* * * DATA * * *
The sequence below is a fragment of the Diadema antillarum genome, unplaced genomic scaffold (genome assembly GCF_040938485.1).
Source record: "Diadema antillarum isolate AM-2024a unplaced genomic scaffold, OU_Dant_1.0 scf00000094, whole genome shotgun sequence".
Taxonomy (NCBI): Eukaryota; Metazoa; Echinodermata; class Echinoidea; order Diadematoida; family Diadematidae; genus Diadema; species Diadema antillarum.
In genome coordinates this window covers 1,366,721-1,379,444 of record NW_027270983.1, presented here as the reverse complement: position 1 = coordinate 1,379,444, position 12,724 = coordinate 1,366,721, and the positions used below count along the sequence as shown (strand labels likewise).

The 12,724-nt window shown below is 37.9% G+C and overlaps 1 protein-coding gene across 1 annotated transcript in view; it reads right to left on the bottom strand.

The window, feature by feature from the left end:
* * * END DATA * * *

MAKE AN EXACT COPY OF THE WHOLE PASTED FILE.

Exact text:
The sequence below is a fragment of the Diadema antillarum genome, unplaced genomic scaffold (genome assembly GCF_040938485.1).
Source record: "Diadema antillarum isolate AM-2024a unplaced genomic scaffold, OU_Dant_1.0 scf00000094, whole genome shotgun sequence".
Taxonomy (NCBI): Eukaryota; Metazoa; Echinodermata; class Echinoidea; order Diadematoida; family Diadematidae; genus Diadema; species Diadema antillarum.
In genome coordinates this window covers 1,366,721-1,379,444 of record NW_027270983.1, presented here as the reverse complement: position 1 = coordinate 1,379,444, position 12,724 = coordinate 1,366,721, and the positions used below count along the sequence as shown (strand labels likewise).

The 12,724-nt window shown below is 37.9% G+C and overlaps 1 protein-coding gene across 1 annotated transcript in view; it reads right to left on the bottom strand.

The window, feature by feature from the left end: